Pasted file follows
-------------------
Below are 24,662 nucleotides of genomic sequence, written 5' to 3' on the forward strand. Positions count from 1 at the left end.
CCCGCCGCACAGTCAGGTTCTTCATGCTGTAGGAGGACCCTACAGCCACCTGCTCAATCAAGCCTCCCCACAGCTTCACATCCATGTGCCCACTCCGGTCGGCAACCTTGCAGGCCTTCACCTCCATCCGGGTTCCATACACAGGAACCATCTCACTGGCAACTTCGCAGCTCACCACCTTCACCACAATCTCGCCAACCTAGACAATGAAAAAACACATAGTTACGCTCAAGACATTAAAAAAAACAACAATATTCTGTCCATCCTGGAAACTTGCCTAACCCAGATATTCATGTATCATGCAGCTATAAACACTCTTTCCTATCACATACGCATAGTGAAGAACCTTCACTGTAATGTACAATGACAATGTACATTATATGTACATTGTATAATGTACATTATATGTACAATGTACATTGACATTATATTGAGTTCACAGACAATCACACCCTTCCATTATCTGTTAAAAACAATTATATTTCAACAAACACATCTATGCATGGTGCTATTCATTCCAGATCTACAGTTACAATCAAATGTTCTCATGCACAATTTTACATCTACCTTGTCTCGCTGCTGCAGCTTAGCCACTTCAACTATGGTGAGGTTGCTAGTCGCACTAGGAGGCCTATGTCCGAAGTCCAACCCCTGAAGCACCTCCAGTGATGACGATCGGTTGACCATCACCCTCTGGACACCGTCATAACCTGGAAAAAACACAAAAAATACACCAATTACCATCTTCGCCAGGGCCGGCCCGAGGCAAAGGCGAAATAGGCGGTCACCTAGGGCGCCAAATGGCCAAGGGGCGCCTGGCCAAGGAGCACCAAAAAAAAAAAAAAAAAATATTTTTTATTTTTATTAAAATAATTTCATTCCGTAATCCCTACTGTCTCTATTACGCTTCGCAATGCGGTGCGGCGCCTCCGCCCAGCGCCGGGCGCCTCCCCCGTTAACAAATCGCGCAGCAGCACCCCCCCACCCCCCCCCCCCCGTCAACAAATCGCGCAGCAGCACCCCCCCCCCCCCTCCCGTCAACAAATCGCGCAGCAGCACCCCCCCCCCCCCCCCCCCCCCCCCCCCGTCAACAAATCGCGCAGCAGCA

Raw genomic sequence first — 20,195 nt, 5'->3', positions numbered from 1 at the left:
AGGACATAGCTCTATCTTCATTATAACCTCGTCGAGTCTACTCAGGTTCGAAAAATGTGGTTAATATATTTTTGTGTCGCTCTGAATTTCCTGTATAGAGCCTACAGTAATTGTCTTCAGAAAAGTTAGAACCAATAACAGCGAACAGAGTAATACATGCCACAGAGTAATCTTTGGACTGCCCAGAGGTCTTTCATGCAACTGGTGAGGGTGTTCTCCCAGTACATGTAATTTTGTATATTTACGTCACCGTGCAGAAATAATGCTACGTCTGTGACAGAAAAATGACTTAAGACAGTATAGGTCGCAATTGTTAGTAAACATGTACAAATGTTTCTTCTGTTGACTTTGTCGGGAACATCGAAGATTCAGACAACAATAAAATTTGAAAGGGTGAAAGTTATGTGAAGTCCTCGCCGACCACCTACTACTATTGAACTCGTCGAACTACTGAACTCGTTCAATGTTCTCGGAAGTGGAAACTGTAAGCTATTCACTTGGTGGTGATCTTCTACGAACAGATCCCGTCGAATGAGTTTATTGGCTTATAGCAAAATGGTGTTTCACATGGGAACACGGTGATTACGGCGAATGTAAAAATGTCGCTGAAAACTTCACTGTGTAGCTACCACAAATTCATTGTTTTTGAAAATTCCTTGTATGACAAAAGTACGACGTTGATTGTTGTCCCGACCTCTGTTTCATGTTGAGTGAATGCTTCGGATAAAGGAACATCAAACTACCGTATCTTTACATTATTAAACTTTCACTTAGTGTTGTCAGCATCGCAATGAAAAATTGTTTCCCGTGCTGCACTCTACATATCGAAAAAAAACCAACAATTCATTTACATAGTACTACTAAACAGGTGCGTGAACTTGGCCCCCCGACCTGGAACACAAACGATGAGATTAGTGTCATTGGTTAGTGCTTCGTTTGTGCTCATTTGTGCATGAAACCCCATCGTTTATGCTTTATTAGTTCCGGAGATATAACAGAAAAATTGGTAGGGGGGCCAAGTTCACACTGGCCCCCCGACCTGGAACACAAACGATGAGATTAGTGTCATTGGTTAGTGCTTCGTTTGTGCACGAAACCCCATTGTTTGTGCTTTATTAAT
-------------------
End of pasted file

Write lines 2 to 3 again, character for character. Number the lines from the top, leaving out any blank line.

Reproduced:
CCCGCCGCACAGTCAGGTTCTTCATGCTGTAGGAGGACCCTACAGCCACCTGCTCAATCAAGCCTCCCCACAGCTTCACATCCATGTGCCCACTCCGGTCGGCAACCTTGCAGGCCTTCACCTCCATCCGGGTTCCATACACAGGAACCATCTCACTGGCAACTTCGCAGCTCACCACCTTCACCACAATCTCGCCAACCTAGACAATGAAAAAACACATAGTTACGCTCAAGACATTAAAAAAAACAACAATATTCTGTCCATCCTGGAAACTTGCCTAACCCAGATATTCATGTATCATGCAGCTATAAACACTCTTTCCTATCACATACGCATAGTGAAGAACCTTCACTGTAATGTACAATGACAATGTACATTATATGTACATTGTATAATGTACATTATATGTACAATGTACATTGACATTATATTGAGTTCACAGACAATCACACCCTTCCATTATCTGTTAAAAACAATTATATTTCAACAAACACATCTATGCATGGTGCTATTCATTCCAGATCTACAGTTACAATCAAATGTTCTCATGCACAATTTTACATCTACCTTGTCTCGCTGCTGCAGCTTAGCCACTTCAACTATGGTGAGGTTGCTAGTCGCACTAGGAGGCCTATGTCCGAAGTCCAACCCCTGAAGCACCTCCAGTGATGACGATCGGTTGACCATCACCCTCTGGACACCGTCATAACCTGGAAAAAACACAAAAAATACACCAATTACCATCTTCGCCAGGGCCGGCCCGAGGCAAAGGCGAAATAGGCGGTCACCTAGGGCGCCAAATGGCCAAGGGGCGCCTGGCCAAGGAGCACCAAAAAAAAAAAAAAAAAATATTTTTTATTTTTATTAAAATAATTTCATTCCGTAATCCCTACTGTCTCTATTACGCTTCGCAATGCGGTGCGGCGCCTCCGCCCAGCGCCGGGCGCCTCCCCCGTTAACAAATCGCGCAGCAGCACCCCCCCACCCCCCCCCCCCCGTCAACAAATCGCGCAGCAGCACCCCCCCCCCCCCTCCCGTCAACAAATCGCGCAGCAGCACCCCCCCCCCCCCCCCCCCCCCCCCCCCGTCAACAAATCGCGCAGCAGCA

Raw genomic sequence first — 20,195 nt, 5'->3', positions numbered from 1 at the left: